“I wish my Cabinet colleagues well and I would ask most of all that the NBP process is allowed to reach its conclusion over the next few weeks for the 1.1m people in rural Ireland who need this infrastructure now more than ever.
“Can I finally assure the house that the decisions that I took as the former minister for Communications, Climate Action and Environment were taken solely in the interests of bringing high-speed broadband, bringing communications services mobiles services to every single home, business and citizen in this country and for no other reason whatsoever.”
Mr Naughten left the chamber after his speech leaving opposition TDs shocked.
Junior minister in the department, Fine Gael TD Seán Kyne said he was “shocked” by his Independent colleague's statement.
He praised Mr Naughten's energy and commitment to rural Ireland and said he shared his frustration at the "long and difficult” broadband roll-out process.
Mr Kyne said: “It’s been a privilege to work with him” and added that he knows the pressure he was under.
He wished Mr Naughten well on behalf of the government and said: “I certainly feel for him at this moment as a colleague and friend”.
Ceann Comhairle Seán Ó Fearghaíl said it was a “sad occasion" and that Mr Naughten is decent, committed and a “man of integrity”.
Labour Party Leader Brendan Howlin initially asked that the session be suspended as there was no longer a minister in situ.
However, several statements were made in the aftermath of the shock resignation.
Fianna Fáil’s Timmy Dooley said “nobody on this side of the house” called for the resignation of Mr Naughten and he expressed sympathy for Mr Naughten.
“What we sought was to shine a light on a process that was... effectively fatally flawed and fatally wounded,” he said.
Mr Howlin, said the speech was one the “likes of which I haven’t heard before”, comparing it to the resignation speeches often heard in the House of Commons.
He said the very telling phrase used by the minister when saying that while nobody in Opposition had called for him to step down, he believed the Taoiseach did not have confidence in him “and his assessment that that was more to do with opinion polls than poles” [that would bring broadband to rural areas] was a “very telling phrases from a member of the Government up to that point in time” said.
In his speech Mr Naughten outline his achievements as minister for Communications, Climate Action and the Environment.
These included the establishment of a Climate Action Fund with an allocation of €500m. He also said he introduced incentivised pricing for waste-disposal and a funding package for more than 400 anti-dumping initiatives around the country.
He said he established the mobile phone and broadband taskforce, led the government response to online safety, and secured a rescue package for An Post.
Fianna Fáil leader Micheál Martin said it's a “difficult and sad day” for Mr Naughten but said his party had raised “legitimate issues” about the roll-out of the broadband plan.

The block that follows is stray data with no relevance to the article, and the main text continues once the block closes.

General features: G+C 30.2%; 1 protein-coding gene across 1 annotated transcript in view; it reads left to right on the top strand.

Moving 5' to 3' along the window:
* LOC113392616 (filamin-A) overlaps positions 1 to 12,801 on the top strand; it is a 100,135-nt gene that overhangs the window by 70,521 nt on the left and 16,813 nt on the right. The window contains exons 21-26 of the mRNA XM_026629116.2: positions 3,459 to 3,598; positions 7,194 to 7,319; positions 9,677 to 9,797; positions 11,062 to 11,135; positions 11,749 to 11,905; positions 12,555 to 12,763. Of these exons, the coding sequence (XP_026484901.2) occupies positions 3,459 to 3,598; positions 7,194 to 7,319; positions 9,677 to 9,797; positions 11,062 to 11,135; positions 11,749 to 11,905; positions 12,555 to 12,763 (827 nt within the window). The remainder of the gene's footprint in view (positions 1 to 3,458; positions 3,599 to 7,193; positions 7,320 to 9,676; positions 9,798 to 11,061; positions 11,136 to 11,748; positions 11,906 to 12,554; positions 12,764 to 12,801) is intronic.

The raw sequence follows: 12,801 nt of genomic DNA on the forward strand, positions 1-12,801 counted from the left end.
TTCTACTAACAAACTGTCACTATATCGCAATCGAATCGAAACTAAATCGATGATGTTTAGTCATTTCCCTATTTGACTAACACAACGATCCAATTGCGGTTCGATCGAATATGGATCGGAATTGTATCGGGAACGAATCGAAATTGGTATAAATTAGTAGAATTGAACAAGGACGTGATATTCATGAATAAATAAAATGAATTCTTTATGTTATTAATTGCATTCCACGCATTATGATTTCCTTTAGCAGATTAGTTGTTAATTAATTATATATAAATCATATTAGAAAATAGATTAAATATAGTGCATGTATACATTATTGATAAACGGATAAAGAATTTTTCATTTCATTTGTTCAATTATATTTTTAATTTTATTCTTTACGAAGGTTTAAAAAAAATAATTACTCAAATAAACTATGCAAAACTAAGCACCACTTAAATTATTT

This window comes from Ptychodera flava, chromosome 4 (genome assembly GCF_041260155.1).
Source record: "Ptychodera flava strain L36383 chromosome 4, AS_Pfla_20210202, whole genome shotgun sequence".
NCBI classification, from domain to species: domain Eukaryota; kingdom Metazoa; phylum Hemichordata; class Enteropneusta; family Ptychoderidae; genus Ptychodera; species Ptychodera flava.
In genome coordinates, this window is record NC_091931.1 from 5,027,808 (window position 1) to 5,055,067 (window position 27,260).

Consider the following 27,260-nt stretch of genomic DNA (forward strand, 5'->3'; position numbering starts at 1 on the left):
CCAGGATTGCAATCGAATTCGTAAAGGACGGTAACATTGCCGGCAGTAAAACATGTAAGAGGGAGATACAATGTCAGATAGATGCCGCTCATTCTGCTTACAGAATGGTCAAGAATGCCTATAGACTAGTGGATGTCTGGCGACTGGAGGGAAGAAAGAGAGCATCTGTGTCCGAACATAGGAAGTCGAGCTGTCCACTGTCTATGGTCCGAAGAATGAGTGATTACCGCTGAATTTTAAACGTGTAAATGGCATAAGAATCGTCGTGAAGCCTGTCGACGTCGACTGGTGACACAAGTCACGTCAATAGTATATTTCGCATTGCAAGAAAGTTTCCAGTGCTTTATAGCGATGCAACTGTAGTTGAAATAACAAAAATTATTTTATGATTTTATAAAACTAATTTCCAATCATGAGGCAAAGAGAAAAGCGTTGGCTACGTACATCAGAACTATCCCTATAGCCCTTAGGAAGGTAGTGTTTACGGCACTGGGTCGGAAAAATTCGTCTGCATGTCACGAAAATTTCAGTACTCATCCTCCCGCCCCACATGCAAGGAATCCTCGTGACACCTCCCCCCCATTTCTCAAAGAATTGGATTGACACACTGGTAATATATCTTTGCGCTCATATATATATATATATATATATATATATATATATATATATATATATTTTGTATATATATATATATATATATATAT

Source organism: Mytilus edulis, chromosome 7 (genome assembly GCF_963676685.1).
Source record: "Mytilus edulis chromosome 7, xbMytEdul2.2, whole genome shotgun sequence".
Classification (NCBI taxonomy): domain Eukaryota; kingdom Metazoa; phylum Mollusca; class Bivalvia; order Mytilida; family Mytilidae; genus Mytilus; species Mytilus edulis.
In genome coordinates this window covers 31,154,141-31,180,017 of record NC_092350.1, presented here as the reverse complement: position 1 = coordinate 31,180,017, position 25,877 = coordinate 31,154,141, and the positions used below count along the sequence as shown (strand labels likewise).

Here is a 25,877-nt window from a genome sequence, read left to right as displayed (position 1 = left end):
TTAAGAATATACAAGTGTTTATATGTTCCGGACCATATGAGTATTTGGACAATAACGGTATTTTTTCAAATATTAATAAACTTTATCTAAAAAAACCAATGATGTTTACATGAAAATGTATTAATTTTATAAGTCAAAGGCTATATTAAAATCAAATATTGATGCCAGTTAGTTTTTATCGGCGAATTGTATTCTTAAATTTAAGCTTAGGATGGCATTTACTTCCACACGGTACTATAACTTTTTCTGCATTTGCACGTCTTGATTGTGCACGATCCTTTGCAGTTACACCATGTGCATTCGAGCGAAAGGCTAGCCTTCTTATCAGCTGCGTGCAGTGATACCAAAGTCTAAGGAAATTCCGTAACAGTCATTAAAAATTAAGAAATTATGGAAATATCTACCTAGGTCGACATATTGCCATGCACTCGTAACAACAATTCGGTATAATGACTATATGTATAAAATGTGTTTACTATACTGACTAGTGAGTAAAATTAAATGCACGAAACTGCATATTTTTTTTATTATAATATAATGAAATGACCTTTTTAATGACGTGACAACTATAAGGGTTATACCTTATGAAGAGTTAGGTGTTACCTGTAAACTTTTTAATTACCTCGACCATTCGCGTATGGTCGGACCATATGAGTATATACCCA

He argued that very little progress has been made and tendering has been “tortuously slow”.
He claimed Mr Naughten would have been the ultimate decision maker in the process as he would have been bringing the memo on recommendations on the preferred bidder to Cabinet.
Mr Martin said office-holders have to be “insulated” from any perception of favouritism or being open to lobbying or canvassing.
He said the Dáil has now been made aware of a further series of meetings with Mr McCourt.
Mr Martin said that when there was a briefing on the National Broadband Plan by Department officials after the 2016 election they were “at pains to point out the sensitivity of the bid”.
He said: “that’s why many of us were flabbergasted” that Mr Naughten had met the lead member of the consortium.
Mr Martin said: “It’s a very difficult day personally for Denis Naughten but given what you’ve said I think he took the right decision”.
Sinn Fein leader Mary Lou McDonald questioned the Government’s ability to continue its work in the wake of the resignation.
She said the Taoiseach had made the right decision in not standing by Mr Naughten.
Ms McDonald told the Dáil the “very cosy nudge and wink politics” is clearly “alive and well”.
She also questioned whether Mr Varadkar was going to take action against junior business minister Pat Breen.
The Clare TD was identified by the Taoiseach as the person who organised the dinner in Mr McCourt’s home.
In a statement the Independent Alliance, including Transport Minister Shane Ross, said that in light of the evidence they support the decision of Mr Naughten to resign.
“We would like to express our appreciation for all the good work Deputy Naughten has done as Minister and we wish him well in the future,” they said.
Solidarity TD Paul Murphy raised questions about the government's ability to remain in office.
He said the National Broadband Plan is a “fiasco" that should be halted.
He added: “The other fiasco that now should be put out of its misery in my opinion is the government. The government now has no effective majority.”
Mr Murphy said: “In my opinion this Dáil should now pass, as quick as is possible, the abortion legislation and then it should be dissolved.
"We should have an election and we should let the people decide.”
More to follow